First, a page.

The Fannie Bolton Story


Extract from Fannie Bolton’s articles in Review, April 13-May 11, 1897

[See E.G. White’s comments on these articles in the next selection.] Mrs. Morehouse [Mrs. McKenzie] took a roomer, partly for the rent it would bring her, and partly because she had heard that Miss Ashbury [Fannie Bolton] was a Christian girl, and in her backsliding, she felt the need of a hand of help. Miss Ashbury had eyes, ears, and a heart; and it soon came to pass that the poor, nervous, overworked mother, the struggling, pharisaical father, the worried, uncomforted children, all found a place in her heart. What could be done? The first thing was to pray for them; the next was to seek to win their confidence by presenting in her own life something of the loveliness of the image of Christ. Often she sighed, as the sound of cross words and cruel blows came to her ears, and she knew that not only were the children receiving a false impression of her beautiful, loving Lord, but the unbelieving neighbors were saying, “What an exacting man! What a very unpleasant woman!” and were congratulating themselves that they were not Christians, and were so much pleasanter to live with than those who had family prayer and went to church. She heard the man next door, who was an infidel, exclaim, “From all that is religious, deliver us!” FBS 75.6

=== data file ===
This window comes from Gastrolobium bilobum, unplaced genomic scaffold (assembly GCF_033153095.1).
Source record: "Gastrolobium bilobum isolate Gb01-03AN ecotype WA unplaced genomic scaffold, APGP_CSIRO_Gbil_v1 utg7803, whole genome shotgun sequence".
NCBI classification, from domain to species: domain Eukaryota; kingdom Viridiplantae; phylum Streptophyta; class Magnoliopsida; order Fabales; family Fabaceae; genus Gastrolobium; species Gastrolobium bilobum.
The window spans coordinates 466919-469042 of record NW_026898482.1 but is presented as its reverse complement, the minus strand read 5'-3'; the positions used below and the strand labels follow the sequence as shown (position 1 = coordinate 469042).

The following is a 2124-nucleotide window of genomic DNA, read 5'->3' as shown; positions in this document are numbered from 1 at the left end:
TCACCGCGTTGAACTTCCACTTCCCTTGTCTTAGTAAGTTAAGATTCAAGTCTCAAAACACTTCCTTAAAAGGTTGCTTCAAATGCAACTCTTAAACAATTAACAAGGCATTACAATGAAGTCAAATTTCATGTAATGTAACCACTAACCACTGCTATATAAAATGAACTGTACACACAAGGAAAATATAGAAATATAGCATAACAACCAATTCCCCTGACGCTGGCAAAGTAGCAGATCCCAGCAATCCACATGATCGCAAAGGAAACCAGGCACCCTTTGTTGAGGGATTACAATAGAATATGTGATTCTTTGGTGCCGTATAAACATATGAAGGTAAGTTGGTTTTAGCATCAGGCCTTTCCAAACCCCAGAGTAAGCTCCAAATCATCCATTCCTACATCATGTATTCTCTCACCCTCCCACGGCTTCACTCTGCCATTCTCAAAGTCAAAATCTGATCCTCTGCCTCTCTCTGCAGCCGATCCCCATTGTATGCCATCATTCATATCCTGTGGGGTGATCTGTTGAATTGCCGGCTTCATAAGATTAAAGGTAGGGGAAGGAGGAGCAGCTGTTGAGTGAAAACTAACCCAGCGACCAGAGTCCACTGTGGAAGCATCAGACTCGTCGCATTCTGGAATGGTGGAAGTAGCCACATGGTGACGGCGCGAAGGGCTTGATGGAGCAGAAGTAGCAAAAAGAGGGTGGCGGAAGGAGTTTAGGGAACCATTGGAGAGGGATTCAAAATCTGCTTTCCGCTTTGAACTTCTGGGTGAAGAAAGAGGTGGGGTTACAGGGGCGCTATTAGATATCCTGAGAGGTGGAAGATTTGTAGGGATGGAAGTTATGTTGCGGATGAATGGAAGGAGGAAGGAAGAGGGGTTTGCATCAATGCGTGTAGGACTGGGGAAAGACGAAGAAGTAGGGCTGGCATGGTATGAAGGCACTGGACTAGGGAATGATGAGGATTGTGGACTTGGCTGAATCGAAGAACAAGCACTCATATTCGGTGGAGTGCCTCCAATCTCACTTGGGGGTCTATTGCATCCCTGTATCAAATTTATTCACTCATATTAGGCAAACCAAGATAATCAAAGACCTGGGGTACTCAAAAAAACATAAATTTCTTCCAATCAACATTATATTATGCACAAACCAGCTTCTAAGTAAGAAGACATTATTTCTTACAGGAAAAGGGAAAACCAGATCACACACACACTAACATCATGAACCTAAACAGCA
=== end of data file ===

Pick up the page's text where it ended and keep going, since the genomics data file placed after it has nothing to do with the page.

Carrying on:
Miss Ashbury had charge of a children’s meeting, and by dint of coaxing and tact finally succeeded in gaining permission for Alma to attend; but it was on condition that she carry the baby, and take charge of the two older children.... Realizing something of the troubles of childhood, Miss Ashbury led the meeting with a sympathetic understanding of matters, and applied the Scripture to the children’s circumstances in such a way that they were impressed with the Saviour’s love and compassion toward them. Many a time teacher and pupils wept together. They learned many beautiful songs that crystallized the lessons of the hour, and erelong the children’s songs began to echo between the words of faultfinding in Mrs. Morehouse’s home. FBS 76.1